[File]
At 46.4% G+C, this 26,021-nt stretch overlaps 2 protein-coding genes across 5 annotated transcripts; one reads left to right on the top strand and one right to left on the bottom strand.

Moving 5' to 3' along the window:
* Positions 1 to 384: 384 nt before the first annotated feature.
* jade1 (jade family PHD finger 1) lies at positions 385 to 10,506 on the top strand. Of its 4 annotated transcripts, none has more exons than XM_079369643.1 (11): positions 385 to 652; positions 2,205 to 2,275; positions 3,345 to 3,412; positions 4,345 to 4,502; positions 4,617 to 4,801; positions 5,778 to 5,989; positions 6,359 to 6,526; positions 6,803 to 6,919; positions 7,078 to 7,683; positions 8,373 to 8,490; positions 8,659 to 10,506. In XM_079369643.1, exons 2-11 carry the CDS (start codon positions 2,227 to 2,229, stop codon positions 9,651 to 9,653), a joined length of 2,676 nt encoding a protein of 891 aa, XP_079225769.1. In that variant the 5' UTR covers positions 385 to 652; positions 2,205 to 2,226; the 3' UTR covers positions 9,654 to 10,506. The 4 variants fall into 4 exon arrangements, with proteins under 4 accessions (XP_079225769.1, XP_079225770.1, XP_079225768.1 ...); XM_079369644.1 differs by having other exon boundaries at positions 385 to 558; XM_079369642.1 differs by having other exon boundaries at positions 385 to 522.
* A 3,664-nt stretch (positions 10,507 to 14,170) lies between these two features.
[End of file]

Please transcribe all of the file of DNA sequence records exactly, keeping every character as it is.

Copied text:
At 46.4% G+C, this 26,021-nt stretch overlaps 2 protein-coding genes across 5 annotated transcripts; one reads left to right on the top strand and one right to left on the bottom strand.

Moving 5' to 3' along the window:
* Positions 1 to 384: 384 nt before the first annotated feature.
* jade1 (jade family PHD finger 1) lies at positions 385 to 10,506 on the top strand. Of its 4 annotated transcripts, none has more exons than XM_079369643.1 (11): positions 385 to 652; positions 2,205 to 2,275; positions 3,345 to 3,412; positions 4,345 to 4,502; positions 4,617 to 4,801; positions 5,778 to 5,989; positions 6,359 to 6,526; positions 6,803 to 6,919; positions 7,078 to 7,683; positions 8,373 to 8,490; positions 8,659 to 10,506. In XM_079369643.1, exons 2-11 carry the CDS (start codon positions 2,227 to 2,229, stop codon positions 9,651 to 9,653), a joined length of 2,676 nt encoding a protein of 891 aa, XP_079225769.1. In that variant the 5' UTR covers positions 385 to 652; positions 2,205 to 2,226; the 3' UTR covers positions 9,654 to 10,506. The 4 variants fall into 4 exon arrangements, with proteins under 4 accessions (XP_079225769.1, XP_079225770.1, XP_079225768.1 ...); XM_079369644.1 differs by having other exon boundaries at positions 385 to 558; XM_079369642.1 differs by having other exon boundaries at positions 385 to 522.
* A 3,664-nt stretch (positions 10,507 to 14,170) lies between these two features.